Sustainable Consumption
Vinod Anand | 23 Feb 2012

There are moments charged with significance far beyond the apparent. At one level a Ministerial visit from one large developing economy to another is a regular part of official diplomatic traffic.

AT ANOTHER level, however, this visit marks the initiation of a more active phase of cooperation in Science and Technology. This represents a deeper engagement at the level of minds and intellects. Conventional diplomacy relies heavily on trade and commerce, economics and politics for building bilateral relationships.

These are inherently transient and volatile in character. It is only when in a spirit of companionship the leading minds of two great nations engage each other, share intellectual visions and dreams and participate in the excitement of ideas and knowledge creation that an abiding bond gets forged. I have come here today in the hope that the ensuing phase of cooperation in Science & Technology is the beginning of a process of creative ferment which will give rise to a future for the humankind anchored in the ideals of sustainability.

Sustainability is a goal which both our countries share almost as an article of faith. In cases, nature and the relationship between nature and man has played a far greater role in shaping our destinies than is the case with other advanced industrial societies.Geographically, we are both endowed with a unique and unparalleled richness of bio diversity. We share a heritage of traditional knowledge systems for the conservation, management and sustainable use of natural resources, especially bio-diversity, which in conjunction with modern science can enable us to take a lead to show others the way to ecological conservation and regeneration. The threats both of us face from unsustainable forms of development have much in common.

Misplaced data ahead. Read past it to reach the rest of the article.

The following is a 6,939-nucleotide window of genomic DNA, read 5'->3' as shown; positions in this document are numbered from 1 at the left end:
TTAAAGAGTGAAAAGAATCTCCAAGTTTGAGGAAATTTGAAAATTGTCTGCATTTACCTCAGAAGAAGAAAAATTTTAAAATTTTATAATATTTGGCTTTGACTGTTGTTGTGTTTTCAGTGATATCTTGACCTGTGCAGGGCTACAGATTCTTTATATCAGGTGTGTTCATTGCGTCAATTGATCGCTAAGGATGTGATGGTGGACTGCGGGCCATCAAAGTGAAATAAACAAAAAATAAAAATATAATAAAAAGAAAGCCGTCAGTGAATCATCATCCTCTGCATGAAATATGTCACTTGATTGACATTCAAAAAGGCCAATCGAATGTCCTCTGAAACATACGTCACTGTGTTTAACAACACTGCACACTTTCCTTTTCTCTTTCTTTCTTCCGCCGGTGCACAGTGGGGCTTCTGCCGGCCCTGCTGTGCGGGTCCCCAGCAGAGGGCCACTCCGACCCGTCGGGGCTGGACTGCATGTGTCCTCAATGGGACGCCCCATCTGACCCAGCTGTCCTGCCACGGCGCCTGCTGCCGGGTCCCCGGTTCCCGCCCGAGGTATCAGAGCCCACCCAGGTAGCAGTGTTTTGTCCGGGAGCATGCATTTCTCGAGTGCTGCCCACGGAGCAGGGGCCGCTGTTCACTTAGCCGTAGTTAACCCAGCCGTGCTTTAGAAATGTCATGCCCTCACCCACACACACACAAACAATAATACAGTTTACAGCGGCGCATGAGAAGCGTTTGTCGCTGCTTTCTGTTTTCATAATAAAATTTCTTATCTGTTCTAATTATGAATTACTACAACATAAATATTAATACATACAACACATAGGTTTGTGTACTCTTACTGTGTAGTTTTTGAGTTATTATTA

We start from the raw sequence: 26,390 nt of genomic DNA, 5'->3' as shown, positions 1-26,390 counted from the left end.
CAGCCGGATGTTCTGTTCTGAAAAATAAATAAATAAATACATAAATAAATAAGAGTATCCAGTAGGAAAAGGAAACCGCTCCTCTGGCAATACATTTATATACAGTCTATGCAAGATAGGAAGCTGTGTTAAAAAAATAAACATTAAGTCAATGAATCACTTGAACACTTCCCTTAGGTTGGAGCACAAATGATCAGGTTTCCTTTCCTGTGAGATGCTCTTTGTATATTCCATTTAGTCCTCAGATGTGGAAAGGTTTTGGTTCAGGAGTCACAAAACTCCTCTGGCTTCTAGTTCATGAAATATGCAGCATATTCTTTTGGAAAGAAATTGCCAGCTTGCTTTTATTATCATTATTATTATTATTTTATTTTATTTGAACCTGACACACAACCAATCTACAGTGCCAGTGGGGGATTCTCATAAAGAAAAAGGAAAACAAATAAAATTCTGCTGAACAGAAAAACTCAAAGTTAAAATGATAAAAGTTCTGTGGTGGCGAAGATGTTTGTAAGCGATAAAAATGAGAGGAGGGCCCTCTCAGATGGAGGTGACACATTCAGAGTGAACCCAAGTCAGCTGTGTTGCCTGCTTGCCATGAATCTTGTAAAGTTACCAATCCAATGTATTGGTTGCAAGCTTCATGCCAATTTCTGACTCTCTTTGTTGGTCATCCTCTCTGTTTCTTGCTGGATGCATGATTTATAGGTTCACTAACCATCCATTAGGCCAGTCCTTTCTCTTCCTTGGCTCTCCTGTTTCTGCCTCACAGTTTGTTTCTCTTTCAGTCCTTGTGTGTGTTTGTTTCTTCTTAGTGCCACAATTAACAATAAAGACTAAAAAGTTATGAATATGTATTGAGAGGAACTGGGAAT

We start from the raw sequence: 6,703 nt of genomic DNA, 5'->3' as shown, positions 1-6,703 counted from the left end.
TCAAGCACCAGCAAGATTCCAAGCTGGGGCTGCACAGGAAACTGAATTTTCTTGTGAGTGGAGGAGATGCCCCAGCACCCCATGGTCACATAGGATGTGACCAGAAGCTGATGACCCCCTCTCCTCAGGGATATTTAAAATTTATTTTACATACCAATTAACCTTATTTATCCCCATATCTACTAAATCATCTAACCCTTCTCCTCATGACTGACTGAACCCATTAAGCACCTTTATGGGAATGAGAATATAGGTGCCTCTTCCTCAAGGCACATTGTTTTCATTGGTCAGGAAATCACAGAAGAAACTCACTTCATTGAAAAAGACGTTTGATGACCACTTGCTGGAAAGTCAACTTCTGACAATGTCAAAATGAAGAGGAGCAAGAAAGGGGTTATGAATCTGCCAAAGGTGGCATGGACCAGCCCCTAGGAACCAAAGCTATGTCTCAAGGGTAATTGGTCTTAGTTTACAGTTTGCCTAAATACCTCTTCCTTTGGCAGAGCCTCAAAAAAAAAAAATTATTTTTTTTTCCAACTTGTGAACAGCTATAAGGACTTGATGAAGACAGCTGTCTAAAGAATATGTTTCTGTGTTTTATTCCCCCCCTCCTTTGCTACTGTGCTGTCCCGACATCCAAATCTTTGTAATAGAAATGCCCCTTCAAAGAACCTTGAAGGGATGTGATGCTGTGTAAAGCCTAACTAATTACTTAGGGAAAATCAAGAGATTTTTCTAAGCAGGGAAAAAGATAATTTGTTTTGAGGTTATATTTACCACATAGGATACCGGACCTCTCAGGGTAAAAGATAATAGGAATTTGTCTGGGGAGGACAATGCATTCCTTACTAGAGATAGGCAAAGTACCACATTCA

Our joining of hands and our pooling of our scientific and technological resources is, therefore, of vital importance for both of us and perhaps for the rest of the world.It is important to recall that it was in this city that the agenda for sustainability was firmly established in the realm of public debate and public policy on a global scale. Until the Earth Summit in 1992 issues of environmental and ecological degradation, of climate change, of depleting biodiversity, of desertification, of the relationship remained largely on the periphery of mainstream governance. The most significant contribution of the Earth Summit was to make sustainability a value, a norm, a measure which no one could afford to ignore. True, many of the promises made have remained unfulfilled, the treaties signed or agreed upon; the global programs visualized achieved only half-hearted implementation.

However, in sensitizing and what Paolo Freire called 'conscientising' Governments and vast sections of the people who had until then been indifferent or apathetic, the Summit played a role which deserves fulsome acknowledgement. I am fully cognisant of Brazil's contribution to the Earth Summit, particularly in the framing of the famous Agenda 21 and the holistic perspective you have provided to the concept of Sustainable Development - going far beyond the definition of the Brundtland Commission to give it a spatial, a politico-institutional, a cultural and an ethical dimension.